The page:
launching the City of Orlando’s Neighborhood Commercial Enhancement
program … we will target a corridor in each of our six commission
districts, and turn the abandoned retail areas, boarded up strip malls
and empty parking lots into neighborhood activity centers with a mix of
dining and entertainment, but also mom and pop markets within walking
distance – for friends and family to gather.
Yet with all of this success
in our City, we have more work to do in one specific area … that’s
right, community facilities. Over the last 15 years, Orlando is the only
major City in the southeast that hasn't invested in or modernized our
cultural, entertainment and sporting venues. The TD Waterhouse Centre is
17 years old, the Citrus Bowl – 70 years, and the Bob Carr Performing
Arts Center was originally built in 1926. Our citizens deserve better.
our turn to focus on improving these amenities, because doing so is
directly tied to our region's ability to thrive. Our Economic
Development Commission will tell you we are in competition daily with
other cities and other regions throughout the country for jobs and
In September, Orange County Mayor Richard Crotty—Mayor thank you for
being here today-- confirmed to me in writing that he supports using the
tourist development tax to fund community projects. Since we received
that commitment, a partnership has been forged between the City and
Orange County – a truly collaborative effort – to make our vision for
these venues a reality.
For years, people discussed reconnecting the east and west sides of
downtown, and now, the City is doing just that. We have contracted with
Glatting Jackson to master plan community facilities, which doesn’t mean
just developing buildings, it means developing surrounding neighborhoods
with better transportation -- provided by Lynx’s Lymmo service, one of
our most critical partners; new housing opportunities and enhanced
entertainment options. And when we renovate or build these community
assets it will be an economic success for one very important reason. We
will improve the neighborhoods around these facilities at the very same
Orlando, because of our world-class convention center, world-class
hotels, world-class theme parks and attractions, has competed globally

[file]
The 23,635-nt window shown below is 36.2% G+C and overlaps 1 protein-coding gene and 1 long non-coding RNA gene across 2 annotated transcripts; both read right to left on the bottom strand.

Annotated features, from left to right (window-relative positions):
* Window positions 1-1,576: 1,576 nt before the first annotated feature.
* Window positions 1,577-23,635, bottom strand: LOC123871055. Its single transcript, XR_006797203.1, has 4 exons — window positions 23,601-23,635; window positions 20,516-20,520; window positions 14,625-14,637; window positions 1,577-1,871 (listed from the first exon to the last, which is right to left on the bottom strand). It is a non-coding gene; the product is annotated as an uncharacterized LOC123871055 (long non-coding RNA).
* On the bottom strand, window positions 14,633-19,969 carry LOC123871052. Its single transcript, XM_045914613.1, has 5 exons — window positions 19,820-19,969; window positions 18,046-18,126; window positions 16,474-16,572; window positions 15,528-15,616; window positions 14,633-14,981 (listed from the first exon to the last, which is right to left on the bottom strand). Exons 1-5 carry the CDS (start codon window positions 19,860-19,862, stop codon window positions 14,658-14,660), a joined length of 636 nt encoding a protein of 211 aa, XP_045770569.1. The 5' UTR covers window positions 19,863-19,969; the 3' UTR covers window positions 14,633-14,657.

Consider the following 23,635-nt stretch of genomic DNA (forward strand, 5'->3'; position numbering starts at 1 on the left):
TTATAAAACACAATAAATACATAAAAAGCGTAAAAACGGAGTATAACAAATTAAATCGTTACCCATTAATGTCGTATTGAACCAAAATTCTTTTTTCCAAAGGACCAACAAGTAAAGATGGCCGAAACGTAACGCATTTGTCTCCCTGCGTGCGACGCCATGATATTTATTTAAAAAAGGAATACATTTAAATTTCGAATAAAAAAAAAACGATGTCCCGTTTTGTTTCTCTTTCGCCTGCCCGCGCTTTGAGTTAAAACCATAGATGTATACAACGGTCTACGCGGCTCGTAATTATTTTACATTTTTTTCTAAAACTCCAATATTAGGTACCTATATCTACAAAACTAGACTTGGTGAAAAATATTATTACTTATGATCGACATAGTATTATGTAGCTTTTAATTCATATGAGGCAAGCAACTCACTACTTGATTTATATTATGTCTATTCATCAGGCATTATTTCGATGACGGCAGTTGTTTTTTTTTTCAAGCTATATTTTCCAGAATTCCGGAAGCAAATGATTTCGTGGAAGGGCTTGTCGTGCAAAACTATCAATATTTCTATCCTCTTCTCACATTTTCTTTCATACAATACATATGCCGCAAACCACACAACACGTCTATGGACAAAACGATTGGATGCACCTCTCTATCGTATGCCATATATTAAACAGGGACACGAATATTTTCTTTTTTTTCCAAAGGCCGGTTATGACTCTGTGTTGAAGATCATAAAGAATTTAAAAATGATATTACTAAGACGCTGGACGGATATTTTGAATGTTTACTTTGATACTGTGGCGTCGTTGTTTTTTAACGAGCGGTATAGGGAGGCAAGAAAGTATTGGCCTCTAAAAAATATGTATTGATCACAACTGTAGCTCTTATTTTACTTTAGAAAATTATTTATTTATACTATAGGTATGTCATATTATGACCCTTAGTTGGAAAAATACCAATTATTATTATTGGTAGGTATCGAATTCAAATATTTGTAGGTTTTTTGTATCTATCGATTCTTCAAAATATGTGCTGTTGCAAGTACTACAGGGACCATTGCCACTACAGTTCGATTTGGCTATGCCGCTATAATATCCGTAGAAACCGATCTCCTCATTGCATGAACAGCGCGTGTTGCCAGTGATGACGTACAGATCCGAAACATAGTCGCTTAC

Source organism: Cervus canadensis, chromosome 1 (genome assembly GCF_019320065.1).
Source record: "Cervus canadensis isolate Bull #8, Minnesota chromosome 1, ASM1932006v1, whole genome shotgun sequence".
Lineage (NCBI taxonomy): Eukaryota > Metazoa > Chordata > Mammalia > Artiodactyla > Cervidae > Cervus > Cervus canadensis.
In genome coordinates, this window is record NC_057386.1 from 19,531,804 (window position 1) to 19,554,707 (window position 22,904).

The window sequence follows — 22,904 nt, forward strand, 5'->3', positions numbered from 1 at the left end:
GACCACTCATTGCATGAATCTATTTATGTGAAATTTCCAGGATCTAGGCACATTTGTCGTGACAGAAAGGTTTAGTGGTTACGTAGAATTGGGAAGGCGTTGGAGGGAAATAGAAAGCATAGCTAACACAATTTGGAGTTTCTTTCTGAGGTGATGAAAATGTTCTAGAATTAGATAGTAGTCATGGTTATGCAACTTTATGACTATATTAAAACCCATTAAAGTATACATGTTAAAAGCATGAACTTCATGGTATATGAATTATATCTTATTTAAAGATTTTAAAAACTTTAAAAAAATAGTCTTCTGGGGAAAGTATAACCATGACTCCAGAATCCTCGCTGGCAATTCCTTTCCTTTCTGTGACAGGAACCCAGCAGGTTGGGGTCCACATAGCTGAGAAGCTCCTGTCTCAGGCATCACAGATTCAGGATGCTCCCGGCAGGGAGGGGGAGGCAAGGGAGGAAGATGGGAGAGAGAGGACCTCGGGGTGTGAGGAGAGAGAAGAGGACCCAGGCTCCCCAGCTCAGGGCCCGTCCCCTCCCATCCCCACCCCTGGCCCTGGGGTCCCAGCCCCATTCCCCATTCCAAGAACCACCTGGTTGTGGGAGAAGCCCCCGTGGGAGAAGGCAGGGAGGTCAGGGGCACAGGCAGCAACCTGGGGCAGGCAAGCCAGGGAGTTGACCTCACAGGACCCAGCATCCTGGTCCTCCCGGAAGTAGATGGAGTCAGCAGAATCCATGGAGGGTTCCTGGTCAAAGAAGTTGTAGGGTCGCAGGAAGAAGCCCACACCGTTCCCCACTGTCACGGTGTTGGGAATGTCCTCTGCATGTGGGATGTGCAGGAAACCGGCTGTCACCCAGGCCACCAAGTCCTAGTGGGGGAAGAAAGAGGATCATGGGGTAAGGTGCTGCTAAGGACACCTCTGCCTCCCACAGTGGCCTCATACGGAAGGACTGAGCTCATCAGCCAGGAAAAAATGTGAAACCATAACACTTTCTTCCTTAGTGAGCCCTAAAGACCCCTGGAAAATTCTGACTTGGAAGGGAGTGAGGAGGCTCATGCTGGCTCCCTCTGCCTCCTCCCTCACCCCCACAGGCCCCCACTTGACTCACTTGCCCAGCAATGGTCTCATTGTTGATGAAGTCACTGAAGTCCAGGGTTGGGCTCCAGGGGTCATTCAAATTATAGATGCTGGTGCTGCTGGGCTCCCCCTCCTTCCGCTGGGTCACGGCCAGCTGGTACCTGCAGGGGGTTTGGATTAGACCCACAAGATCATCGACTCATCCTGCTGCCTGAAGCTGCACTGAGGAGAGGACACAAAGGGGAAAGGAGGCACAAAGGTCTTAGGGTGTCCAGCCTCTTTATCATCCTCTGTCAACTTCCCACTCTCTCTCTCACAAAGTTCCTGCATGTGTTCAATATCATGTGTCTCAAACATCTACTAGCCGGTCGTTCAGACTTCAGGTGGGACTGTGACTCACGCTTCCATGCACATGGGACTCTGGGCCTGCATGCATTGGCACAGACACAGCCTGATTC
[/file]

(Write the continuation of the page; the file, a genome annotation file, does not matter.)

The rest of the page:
for years as a tourist destination, but now with a booming downtown and
the potential for world-class community facilities, we can compete
globally for corporate headquarters, high-tech, high-value jobs and
diverse economic opportunities.
We realize that we are not building this City and fueling our economic
engine alone … it’s a team effort. The health of our economy depends on
our partners, like our Chamber of Commerce, the Downtown Development
Board, the Expressway Authority and the Convention and Visitors Bureau,
to grow and diversify job opportunities, to grow our tourism industry,
and increase our City’s tax revenues.
As the Center City and focal point of our region, we are responsible for
some of the most important resources critical to building sustainable
communities. For example, OUC, Orlando’s City-owned utility is making
progress on bringing an innovative, clean-coal power plant to the City,
which will ensure an alternative power supply for our future growth.
And our international airport is now the busiest in the state of
Florida, servicing more than 34 million passengers in 2005 – think about
that number, 34 million people from across the globe coming in and out
of Orlando, spending millions of dollars in our local economy … and
creating thousands of job opportunities from managers and creative
talent, to supporting hospitality and retail positions.
In fact, the number of positions is about to increase. Prime Outlets,
formally Belz Factory Outlet, will undergo a $100 million renovation and
expansion. And tomorrow, I will kick-off the opening of a sales center
for the Blue Rose Resort, a 13-acre, condominium hotel with a
Broadway-style theatre and conference center that will deliver an
jobs and an estimated 1,200 employees at the Resort.
In addition to supporting the tourism industry, our airport is growing
other segments of our local economy. JetBlue has recently expanded its
training facilities near the airport, and launched what is I believe
destined to be an aviation and simulation cluster, supported by our
world-class airport in south Orlando.
And within eyesight of the airport is Lake Nona. The work this City
Council did a decade ago, and the $80 million investment the City made
to build roads and infrastructure there allows us all to envision a
medical cluster anchored by a proposed UCF medical school, with